This summer the Master Grazer Educational program conducted several demonstrations across KY for producers to see best management practices in place, and the benefits they possess. One of these demonstrations was implemented in Anderson County by David Burge. He had always utilized a continuous grazing system but was looking for ways to improve his grazing management and maximize land utilization.

Some of Mr. Burge’s cattle that just got access to a new paddock in the rotational grazing system.As part of the project, a portion of the farm was managed under continuous grazing and another portion in a rotational grazing system. Mr. Burge had about 18 acres that he wanted to use in the rotational grazing portion, and around 20 acres to remain under continuous grazing. The remainder of the farm was used for hay production, including some warm-season grasses he generally grazes as pasture. The herd was divided into 12 cow/calf pairs in the rotational graz-ing system and 9 cow/calf pairs in the continuous grazing sys-tem. When dividing the 18 acres for the rotational system he wanted 6 paddocks, each about 3 acres. The managed grazing method allowed Mr. Burge to have a higher stocking rate. On the rotational grazing paddocks he ran 1.5—1.67 acres per cow/calf pair at a given time, while the rate for the continuous pad-dock was 2.2 acres per cow/calf pair. Decreasing acreage needed per cow/calf pair allows produc-ers to expand their herd, result- ing in more calves to sell over time.


A field day was held on July 28, 2014 and Mr. Burge shared his experiences with rotational grazing , previously he had only used continuous grazing on this farm. He told participants that if he had divided each paddock in half, making a total of 12 paddocks, it would have been more effective. Mr. Burge told us “The initial plan takes longer to layout than you would imagine, and it does take some thinking, but definitely worth the effort.”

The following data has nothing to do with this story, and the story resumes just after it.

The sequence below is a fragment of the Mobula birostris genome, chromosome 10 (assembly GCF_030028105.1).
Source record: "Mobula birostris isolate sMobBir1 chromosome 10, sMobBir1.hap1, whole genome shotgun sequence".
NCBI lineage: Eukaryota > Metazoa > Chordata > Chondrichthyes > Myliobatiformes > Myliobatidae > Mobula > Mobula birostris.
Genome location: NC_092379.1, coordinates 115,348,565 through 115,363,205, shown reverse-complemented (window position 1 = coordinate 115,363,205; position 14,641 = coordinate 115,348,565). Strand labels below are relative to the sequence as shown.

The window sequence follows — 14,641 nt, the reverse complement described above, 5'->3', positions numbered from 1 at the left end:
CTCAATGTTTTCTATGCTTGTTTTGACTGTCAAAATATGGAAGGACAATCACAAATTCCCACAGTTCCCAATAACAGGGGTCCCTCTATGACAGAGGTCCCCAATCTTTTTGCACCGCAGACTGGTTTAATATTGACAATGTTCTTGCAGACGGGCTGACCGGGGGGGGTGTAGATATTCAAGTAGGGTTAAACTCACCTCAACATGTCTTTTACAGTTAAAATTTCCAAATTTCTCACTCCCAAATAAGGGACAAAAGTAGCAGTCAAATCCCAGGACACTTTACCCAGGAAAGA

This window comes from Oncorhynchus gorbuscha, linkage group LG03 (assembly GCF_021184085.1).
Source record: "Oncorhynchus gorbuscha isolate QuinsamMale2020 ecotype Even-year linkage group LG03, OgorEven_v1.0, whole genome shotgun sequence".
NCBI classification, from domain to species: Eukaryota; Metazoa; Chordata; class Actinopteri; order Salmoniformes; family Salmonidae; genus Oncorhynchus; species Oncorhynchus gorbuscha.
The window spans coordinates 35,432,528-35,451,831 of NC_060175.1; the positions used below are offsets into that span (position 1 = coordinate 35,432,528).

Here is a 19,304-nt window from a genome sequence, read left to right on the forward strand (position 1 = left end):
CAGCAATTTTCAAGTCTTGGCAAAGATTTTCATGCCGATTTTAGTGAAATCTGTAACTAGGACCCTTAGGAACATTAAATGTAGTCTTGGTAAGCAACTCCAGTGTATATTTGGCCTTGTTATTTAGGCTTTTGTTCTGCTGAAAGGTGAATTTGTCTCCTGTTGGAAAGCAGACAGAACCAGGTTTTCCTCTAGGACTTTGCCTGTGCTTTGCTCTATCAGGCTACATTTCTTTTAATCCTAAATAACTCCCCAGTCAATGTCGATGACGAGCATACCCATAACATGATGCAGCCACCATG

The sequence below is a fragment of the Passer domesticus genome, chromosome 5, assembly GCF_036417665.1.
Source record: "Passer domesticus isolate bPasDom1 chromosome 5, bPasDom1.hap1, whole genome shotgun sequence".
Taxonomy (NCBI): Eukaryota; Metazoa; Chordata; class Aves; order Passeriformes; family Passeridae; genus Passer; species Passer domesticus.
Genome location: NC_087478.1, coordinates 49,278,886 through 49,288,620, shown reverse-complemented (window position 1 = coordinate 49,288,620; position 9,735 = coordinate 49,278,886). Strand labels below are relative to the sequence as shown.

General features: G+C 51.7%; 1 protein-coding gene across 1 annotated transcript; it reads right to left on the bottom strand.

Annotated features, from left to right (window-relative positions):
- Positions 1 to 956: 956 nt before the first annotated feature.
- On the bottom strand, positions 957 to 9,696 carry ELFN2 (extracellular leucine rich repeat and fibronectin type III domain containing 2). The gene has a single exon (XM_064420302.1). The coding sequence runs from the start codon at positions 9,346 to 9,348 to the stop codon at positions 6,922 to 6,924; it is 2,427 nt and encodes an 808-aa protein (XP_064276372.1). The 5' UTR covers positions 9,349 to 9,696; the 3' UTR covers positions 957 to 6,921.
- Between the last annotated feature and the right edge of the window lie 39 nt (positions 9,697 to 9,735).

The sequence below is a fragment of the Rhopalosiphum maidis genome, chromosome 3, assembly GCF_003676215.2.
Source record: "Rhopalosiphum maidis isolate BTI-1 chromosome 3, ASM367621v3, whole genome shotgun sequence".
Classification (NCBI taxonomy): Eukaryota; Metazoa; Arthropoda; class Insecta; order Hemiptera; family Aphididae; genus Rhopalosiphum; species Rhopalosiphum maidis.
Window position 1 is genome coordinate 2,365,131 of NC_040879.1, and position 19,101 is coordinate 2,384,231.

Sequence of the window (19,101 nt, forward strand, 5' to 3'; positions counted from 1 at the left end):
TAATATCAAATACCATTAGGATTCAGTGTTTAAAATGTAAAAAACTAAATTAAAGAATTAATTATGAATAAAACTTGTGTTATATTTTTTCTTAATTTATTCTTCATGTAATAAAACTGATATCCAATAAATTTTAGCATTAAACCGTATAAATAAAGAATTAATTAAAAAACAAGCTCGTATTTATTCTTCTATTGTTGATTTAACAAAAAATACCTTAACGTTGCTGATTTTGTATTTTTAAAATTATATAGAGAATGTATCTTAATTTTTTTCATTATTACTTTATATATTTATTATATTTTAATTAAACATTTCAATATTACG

Mr. Burge used two adjacent fields for his rotational grazing system. These fields had a permanent fence between them, and he then divided each field into three paddocks using temporary fencing materials. He told us “anyone looking to try this needs to use temporary fencing for the first couple years at least, so they can determine where fences should be.” After doing this exercise Mr. Burge stressed that a fenced alley accessible from all paddocks and leading to his handling facility would have been ideal. He faced a pinkeye challenge this summer and on multiple occasions had to get animals to the handling facility, and he said a fenced alley would have saved him a lot of time and kept him from having to separate the groups repeatedly. He also thought it would help having an alley because if the cattle were in the paddock farthest from the handling facility, he wouldn’t have to bring them through all the paddocks. It is important to note that under normal farm circumstances only one herd would have been on the farm which would have negated the importance of the alley. However, if farmers are managing replacement heifers or a group of weaned calves separately from the cow herd, then an alley would make management easier as Mr. Burge explained. The demonstration’s objective was to illustrate firsthand the benefits of managed grazing versus continuous. The best way to do this is to have the systems side-by-side to com-pare which adds a few challenges.

Mr. Burge said, “Once you get it laid out well, it really is easy. The cattle learn the system within the first couple of rotations and after that they aren’t any trouble at all to move every 3 to 4 days.” Even though the cattle get used to the system, a good electric charger is a must. A problem he faced was divid-ing his cows and only having one bull. He said on multiple occasions his bull in the con-tinuously grazed pasture would tear down the electric fence to get to the cows in heat in the rotational grazing system. Mr. Burge stated that he believed rotational grazing would work best if the herd wasn’t split to prevent this problem.

Fifty units of nitrogen per acre were applied to the rotational grazed pastures, as well as a herbicide to paddocks with excessive weed pressure. When asked about weed con-trol in the rotational paddocks compared to the continuously grazed field, Mr. Burge said he believed that improved pas-ture management would drastically improve weed control within the first couple years, even without using an herbicide. Weed pressure was decreased for the rota-tionally grazed paddocks, even over the short duration of this demonstration. Anoth-er statement Mr. Burge made was “A fundamental understanding of basic forages is needed to ensure that the cat-tle aren’t overgrazing the pas-tures, and you are moving them to the next paddock at the correct time”.

Mr. Burge told us that it was a fantastic learning experience and it was a pleasure to work with the Anderson County agent Tommy Yankey and the specialists at the University of Kentucky. He feels that rotational grazing can increase stocking rate if used effectively and that there is a benefit to using the method. For more information on rotational grazing practices, and getting more days grazing from your pastures, contact your local extension agent or visit this website.